High tech smart locks with a delightful user experience
Coming from one of Australia's longest standing and respected lock manufacturers, Verroo's smart lock only allows users to access the lock through Bluetooth, creating a much more secure system than similar locks that rely on wi-fi. Multiple users, multiple features, one hell of a secure lock.
A few discovery sessions, and a couple of hours playing with the lock itself, uncovered these key challenges:
- Designing within the limitations of Bluetooth and the physical product
- Creating an immersive and interactive user experience
- Creating a design system for future growth
- Communicating complex information in simple language
Designing software for hardware
With a fully digital product, there is absolute flexibility for us designers. But as soon as some hardware is introduced, we need to be careful to only design a user experience that compliments the physical device itself. For this particular project it was important that we considered the user journey as a whole, including how this was effected by the physical location and workings of the lock itself, and worked closely with the product owner before we even pulled together a wireframe.
A functional and minimal user interface
Verroo's smart lock needed to feel secure, but it also needed to be intuitive and approachable. The UI design looked to compliment rather than complicate the project. This meant removing any elements that could be a distraction and, based on user testing, even opting for simple text instruction over graphic depictions in some instances.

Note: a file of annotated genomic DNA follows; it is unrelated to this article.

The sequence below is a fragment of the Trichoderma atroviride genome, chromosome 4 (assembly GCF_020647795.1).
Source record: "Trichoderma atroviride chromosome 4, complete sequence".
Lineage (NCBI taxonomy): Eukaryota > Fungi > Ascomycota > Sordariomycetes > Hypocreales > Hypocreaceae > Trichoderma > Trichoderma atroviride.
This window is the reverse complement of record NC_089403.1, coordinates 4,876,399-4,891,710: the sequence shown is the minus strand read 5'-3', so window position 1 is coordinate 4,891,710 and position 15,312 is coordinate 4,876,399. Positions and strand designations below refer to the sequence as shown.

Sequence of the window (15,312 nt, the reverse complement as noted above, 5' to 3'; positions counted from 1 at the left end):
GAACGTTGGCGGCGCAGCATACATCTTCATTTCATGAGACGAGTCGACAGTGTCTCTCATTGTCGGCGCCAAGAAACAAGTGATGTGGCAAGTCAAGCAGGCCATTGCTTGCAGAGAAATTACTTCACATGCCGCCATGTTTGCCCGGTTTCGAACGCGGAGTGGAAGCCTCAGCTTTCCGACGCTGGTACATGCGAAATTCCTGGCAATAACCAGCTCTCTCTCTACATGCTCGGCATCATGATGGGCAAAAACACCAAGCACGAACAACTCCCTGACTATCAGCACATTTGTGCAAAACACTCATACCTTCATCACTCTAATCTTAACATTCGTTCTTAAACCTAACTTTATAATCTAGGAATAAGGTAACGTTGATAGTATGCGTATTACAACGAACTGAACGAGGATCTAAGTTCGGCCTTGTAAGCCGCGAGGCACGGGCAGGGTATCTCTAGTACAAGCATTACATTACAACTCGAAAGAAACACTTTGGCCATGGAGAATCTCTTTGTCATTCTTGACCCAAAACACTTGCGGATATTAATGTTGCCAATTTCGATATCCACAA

An immersive experience
Functionality of the application relies on the geographic location of the user. The UI design helps users visually see as they approach a lock and exactly when it has been successfully unlocked.
Communicating complex information in simple language
With applications like Verroo, every word counts. Instructional sentences in the onboarding process are just as important as the words chosen for buttons. As well as serving this functional purpose, the copy speaks the language and tone of the brand. A direct and reliable tone did the job, polished and refined with a little more user testing.
A design system for future growth
The application had three main environments: unlocking a lock, selecting from multiple locks, and giving other users access to a lock. Each environment needed to be distinct but connected. Careful utilisation of the brand colour palette allowed us to indicate when users were navigating to different sections and interacting with different functions.